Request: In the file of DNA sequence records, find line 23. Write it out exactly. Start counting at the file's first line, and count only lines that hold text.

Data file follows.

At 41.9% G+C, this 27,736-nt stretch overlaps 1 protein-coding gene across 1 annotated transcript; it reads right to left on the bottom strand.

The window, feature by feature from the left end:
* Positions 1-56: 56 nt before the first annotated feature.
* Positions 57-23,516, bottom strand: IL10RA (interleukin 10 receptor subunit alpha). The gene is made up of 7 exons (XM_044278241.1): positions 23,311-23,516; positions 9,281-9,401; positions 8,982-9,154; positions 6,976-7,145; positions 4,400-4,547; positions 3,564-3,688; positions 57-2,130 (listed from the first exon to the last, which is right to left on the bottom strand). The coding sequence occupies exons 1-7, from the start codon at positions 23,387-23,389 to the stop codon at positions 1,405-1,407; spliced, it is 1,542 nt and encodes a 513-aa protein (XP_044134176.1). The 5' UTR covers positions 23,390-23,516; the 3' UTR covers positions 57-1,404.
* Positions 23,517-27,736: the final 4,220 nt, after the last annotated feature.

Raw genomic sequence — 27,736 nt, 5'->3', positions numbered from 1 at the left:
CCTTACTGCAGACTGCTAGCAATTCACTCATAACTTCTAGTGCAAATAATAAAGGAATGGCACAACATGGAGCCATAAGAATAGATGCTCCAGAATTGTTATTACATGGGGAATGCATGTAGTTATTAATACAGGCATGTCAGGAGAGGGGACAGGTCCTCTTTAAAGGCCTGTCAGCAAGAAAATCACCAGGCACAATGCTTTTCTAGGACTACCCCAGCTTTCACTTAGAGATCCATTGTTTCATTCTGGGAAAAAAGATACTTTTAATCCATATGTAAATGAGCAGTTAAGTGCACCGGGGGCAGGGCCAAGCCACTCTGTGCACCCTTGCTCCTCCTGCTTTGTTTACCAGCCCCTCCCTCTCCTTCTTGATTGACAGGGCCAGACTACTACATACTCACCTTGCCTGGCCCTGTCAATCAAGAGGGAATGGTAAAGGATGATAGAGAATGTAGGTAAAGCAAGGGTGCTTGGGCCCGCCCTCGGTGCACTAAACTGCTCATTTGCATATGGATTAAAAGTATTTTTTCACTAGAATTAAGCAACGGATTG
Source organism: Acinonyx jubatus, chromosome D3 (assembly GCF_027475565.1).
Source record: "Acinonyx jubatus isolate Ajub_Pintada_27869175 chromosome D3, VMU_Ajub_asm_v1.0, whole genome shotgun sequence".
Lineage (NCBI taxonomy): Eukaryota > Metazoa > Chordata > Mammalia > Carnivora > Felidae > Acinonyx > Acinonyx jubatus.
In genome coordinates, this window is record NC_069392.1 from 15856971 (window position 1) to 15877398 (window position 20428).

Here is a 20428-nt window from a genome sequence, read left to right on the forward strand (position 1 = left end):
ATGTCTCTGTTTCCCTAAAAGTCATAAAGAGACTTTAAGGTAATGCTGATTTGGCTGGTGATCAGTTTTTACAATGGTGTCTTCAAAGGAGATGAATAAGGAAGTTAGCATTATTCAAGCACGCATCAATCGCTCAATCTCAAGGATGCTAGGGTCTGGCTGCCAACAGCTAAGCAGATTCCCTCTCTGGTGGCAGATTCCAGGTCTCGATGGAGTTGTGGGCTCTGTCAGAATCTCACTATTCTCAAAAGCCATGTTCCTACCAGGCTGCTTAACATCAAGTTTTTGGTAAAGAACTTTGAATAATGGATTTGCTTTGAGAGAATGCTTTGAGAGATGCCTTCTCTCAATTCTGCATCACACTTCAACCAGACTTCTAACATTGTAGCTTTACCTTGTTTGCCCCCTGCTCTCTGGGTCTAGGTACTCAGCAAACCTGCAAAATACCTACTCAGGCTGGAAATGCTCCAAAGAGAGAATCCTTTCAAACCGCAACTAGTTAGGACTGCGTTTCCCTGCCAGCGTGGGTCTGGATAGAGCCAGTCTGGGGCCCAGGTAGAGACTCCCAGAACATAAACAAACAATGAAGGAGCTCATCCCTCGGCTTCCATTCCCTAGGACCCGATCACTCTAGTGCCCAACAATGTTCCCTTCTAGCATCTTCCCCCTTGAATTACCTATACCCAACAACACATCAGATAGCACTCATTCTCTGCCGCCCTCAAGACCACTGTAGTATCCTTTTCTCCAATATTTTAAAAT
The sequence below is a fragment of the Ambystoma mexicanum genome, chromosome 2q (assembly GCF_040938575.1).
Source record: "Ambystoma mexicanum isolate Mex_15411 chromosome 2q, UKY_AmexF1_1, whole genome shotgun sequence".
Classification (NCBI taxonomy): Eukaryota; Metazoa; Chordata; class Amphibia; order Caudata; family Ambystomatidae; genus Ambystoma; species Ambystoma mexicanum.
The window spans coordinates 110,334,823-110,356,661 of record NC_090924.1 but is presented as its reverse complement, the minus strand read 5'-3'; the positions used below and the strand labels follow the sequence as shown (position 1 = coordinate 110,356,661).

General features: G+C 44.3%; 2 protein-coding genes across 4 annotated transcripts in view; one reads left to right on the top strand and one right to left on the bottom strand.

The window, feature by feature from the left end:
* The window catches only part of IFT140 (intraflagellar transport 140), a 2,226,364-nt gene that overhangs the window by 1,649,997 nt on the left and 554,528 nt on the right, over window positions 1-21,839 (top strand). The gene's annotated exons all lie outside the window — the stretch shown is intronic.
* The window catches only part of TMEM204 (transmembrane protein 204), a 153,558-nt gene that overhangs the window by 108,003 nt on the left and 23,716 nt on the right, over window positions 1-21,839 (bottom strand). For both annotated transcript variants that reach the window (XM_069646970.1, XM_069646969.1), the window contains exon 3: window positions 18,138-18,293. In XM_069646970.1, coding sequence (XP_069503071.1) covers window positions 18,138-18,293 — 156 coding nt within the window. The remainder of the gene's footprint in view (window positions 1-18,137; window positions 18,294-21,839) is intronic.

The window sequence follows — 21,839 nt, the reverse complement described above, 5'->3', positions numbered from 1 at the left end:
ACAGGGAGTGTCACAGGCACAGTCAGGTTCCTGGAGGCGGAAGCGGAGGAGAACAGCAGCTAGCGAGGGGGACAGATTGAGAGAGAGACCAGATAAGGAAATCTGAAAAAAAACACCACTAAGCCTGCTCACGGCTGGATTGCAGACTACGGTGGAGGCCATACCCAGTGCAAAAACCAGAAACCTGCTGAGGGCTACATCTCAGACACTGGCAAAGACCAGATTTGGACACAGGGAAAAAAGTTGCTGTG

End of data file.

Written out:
ACAGGGAGTGTCACAGGCACAGTCAGGTTCCTGGAGGCGGAAGCGGAGGAGAACAGCAGCTAGCGAGGGGGACAGATTGAGAGAGAGACCAGATAAGGAAATCTGAAAAAAAACACCACTAAGCCTGCTCACGGCTGGATTGCAGACTACGGTGGAGGCCATACCCAGTGCAAAAACCAGAAACCTGCTGAGGGCTACATCTCAGACACTGGCAAAGACCAGATTTGGACACAGGGAAAAAAGTTGCTGTG